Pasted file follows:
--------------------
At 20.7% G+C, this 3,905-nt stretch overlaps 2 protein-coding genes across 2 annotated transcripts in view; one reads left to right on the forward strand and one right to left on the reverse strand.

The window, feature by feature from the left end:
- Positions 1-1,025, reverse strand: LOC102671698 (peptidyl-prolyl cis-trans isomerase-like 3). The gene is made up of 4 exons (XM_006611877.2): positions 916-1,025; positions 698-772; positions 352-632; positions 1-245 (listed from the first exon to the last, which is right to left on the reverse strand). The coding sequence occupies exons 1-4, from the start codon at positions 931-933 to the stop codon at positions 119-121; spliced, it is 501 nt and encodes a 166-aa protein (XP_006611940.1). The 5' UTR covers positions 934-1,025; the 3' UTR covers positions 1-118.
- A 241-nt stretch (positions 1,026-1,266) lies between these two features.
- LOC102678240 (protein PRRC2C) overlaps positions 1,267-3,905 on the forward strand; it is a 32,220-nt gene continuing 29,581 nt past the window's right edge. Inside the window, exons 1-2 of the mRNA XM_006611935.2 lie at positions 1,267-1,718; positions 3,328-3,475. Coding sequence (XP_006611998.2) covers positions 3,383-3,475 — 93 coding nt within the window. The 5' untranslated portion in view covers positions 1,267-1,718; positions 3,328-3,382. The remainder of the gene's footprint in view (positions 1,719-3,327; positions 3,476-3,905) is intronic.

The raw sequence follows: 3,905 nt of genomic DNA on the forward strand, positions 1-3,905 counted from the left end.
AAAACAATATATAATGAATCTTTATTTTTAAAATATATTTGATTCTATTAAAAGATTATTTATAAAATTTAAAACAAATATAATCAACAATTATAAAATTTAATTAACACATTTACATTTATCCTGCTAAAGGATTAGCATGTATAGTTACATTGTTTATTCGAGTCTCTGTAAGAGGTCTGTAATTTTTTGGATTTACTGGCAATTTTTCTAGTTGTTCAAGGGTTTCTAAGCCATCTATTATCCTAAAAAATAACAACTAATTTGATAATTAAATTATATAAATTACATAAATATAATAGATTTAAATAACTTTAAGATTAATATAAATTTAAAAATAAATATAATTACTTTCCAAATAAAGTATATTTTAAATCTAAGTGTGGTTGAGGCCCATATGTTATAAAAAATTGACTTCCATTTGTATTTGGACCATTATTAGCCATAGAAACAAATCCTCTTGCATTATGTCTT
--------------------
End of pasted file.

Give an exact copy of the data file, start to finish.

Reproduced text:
At 20.7% G+C, this 3,905-nt stretch overlaps 2 protein-coding genes across 2 annotated transcripts in view; one reads left to right on the forward strand and one right to left on the reverse strand.

The window, feature by feature from the left end:
- Positions 1-1,025, reverse strand: LOC102671698 (peptidyl-prolyl cis-trans isomerase-like 3). The gene is made up of 4 exons (XM_006611877.2): positions 916-1,025; positions 698-772; positions 352-632; positions 1-245 (listed from the first exon to the last, which is right to left on the reverse strand). The coding sequence occupies exons 1-4, from the start codon at positions 931-933 to the stop codon at positions 119-121; spliced, it is 501 nt and encodes a 166-aa protein (XP_006611940.1). The 5' UTR covers positions 934-1,025; the 3' UTR covers positions 1-118.
- A 241-nt stretch (positions 1,026-1,266) lies between these two features.
- LOC102678240 (protein PRRC2C) overlaps positions 1,267-3,905 on the forward strand; it is a 32,220-nt gene continuing 29,581 nt past the window's right edge. Inside the window, exons 1-2 of the mRNA XM_006611935.2 lie at positions 1,267-1,718; positions 3,328-3,475. Coding sequence (XP_006611998.2) covers positions 3,383-3,475 — 93 coding nt within the window. The 5' untranslated portion in view covers positions 1,267-1,718; positions 3,328-3,382. The remainder of the gene's footprint in view (positions 1,719-3,327; positions 3,476-3,905) is intronic.

The raw sequence follows: 3,905 nt of genomic DNA on the forward strand, positions 1-3,905 counted from the left end.
AAAACAATATATAATGAATCTTTATTTTTAAAATATATTTGATTCTATTAAAAGATTATTTATAAAATTTAAAACAAATATAATCAACAATTATAAAATTTAATTAACACATTTACATTTATCCTGCTAAAGGATTAGCATGTATAGTTACATTGTTTATTCGAGTCTCTGTAAGAGGTCTGTAATTTTTTGGATTTACTGGCAATTTTTCTAGTTGTTCAAGGGTTTCTAAGCCATCTATTATCCTAAAAAATAACAACTAATTTGATAATTAAATTATATAAATTACATAAATATAATAGATTTAAATAACTTTAAGATTAATATAAATTTAAAAATAAATATAATTACTTTCCAAATAAAGTATATTTTAAATCTAAGTGTGGTTGAGGCCCATATGTTATAAAAAATTGACTTCCATTTGTATTTGGACCATTATTAGCCATAGAAACAAATCCTCTTGCATTATGTCTT